Pope calls for cease-fire in Gaza; calls disarmament 'moral duty'

Pope Francis gives his blessing after praying the Angelus in St. Peter’s Square at the Vatican March 3, 2024. (CNS photo/Vatican Media)

VATICAN CITY (CNS) – Pope Francis repeated his call for an immediate cease-fire in Gaza and said the international community has a "moral duty" to pursue disarmament worldwide.

After praying the Angelus in St. Peter's Square March 3, the pope encouraged "the continuation of negotiations for an immediate cease-fire in Gaza and in the entire region so that hostages may be freed immediately and return to their anxiously waiting loved ones and the civilian population can have safe access to urgently needed humanitarian aid."

"I carry daily in my heart, with sorrow, the suffering of the populations in Palestine and in Israel, due to the ongoing hostilities," he said, lamenting the "thousands of dead, wounded, displaced" and the immense destruction and suffering that "has terrible consequences on the small and the defenseless, who see their future compromised."

"I ask myself: Do we really think we can build a better world in this way?" he asked. "Do we really think we can achieve peace? Enough, please!"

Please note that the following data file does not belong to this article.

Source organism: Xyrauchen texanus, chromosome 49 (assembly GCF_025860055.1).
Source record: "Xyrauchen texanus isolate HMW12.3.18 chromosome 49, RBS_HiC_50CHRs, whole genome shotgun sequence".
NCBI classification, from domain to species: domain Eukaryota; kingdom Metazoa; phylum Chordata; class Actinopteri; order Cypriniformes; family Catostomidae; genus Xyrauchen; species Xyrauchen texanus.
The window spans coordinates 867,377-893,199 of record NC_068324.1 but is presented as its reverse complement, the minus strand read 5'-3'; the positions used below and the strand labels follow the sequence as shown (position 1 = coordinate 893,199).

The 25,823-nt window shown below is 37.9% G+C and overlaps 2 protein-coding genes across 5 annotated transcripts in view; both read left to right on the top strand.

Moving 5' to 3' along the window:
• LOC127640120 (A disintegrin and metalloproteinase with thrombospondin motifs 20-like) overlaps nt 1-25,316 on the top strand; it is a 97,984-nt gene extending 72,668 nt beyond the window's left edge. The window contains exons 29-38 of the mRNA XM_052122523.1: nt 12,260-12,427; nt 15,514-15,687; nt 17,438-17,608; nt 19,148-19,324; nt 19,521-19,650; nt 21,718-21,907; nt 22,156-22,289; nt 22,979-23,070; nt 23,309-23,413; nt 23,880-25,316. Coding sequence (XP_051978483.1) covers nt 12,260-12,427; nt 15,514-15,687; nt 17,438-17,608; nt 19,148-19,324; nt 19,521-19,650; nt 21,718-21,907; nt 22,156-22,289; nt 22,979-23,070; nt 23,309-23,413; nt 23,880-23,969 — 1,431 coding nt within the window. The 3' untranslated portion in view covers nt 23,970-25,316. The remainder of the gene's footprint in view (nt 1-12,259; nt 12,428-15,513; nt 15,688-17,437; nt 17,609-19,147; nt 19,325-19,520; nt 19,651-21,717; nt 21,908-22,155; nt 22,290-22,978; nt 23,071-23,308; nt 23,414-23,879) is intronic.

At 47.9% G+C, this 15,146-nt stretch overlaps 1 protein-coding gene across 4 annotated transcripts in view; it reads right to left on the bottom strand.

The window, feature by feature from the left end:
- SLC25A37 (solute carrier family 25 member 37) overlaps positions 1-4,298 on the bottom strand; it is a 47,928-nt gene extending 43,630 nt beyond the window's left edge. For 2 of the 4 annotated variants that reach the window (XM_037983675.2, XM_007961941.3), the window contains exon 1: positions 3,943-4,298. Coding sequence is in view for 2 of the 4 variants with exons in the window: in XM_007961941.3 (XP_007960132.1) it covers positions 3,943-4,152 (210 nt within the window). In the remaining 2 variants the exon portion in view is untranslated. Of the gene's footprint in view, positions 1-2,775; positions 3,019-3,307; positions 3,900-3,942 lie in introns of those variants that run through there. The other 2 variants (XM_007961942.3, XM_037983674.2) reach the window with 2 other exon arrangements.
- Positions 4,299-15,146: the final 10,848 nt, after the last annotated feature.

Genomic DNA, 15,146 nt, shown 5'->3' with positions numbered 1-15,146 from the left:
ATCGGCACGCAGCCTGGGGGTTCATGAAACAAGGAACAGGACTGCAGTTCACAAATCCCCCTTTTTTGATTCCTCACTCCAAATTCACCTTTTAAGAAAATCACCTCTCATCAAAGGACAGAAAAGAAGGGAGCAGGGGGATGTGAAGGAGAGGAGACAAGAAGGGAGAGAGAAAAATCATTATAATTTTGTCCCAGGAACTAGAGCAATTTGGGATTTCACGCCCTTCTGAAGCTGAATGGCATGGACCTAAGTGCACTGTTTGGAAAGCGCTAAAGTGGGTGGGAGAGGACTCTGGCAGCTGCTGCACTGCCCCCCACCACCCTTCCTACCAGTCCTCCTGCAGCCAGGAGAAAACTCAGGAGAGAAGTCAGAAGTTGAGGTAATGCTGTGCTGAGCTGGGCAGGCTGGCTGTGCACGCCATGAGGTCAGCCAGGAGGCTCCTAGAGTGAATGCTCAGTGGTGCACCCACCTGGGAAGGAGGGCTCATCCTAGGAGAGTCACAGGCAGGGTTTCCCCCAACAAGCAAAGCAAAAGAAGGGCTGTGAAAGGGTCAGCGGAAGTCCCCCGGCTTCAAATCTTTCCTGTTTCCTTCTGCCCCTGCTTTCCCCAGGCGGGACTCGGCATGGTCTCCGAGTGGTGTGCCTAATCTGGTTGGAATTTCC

The pope repeatedly has called for an end to violence in the Holy Land since Oct. 7 when Hamas attacked Israel and Israel retaliated by invading Gaza.

He also asked people March 3 to not forget about the conflict in Ukraine, "where so many die every day."

Pope Francis also drew attention to the celebration March 5 of the International Day for Disarmament and Non-Proliferation Awareness. "How many resources are wasted on military spending that, as a result of the current situation, sadly continues to increase," he said. "I sincerely hope that the international community understands that disarmament is first and foremost a duty: disarmament is a moral duty."

Disarmament, he said, "requires the courage of all members of the great family of nations to move from a balance of fear to a balance of trust."

Pope Francis has often taken aim against the arms industry. At his Nov. 23, 2023, general audience he said, "everyone loses" due to war except for arms manufacturers who "earn a lot from the death of others," and in his message on Christmas Day 2023 he criticized the vast amount of public spending on weapons.


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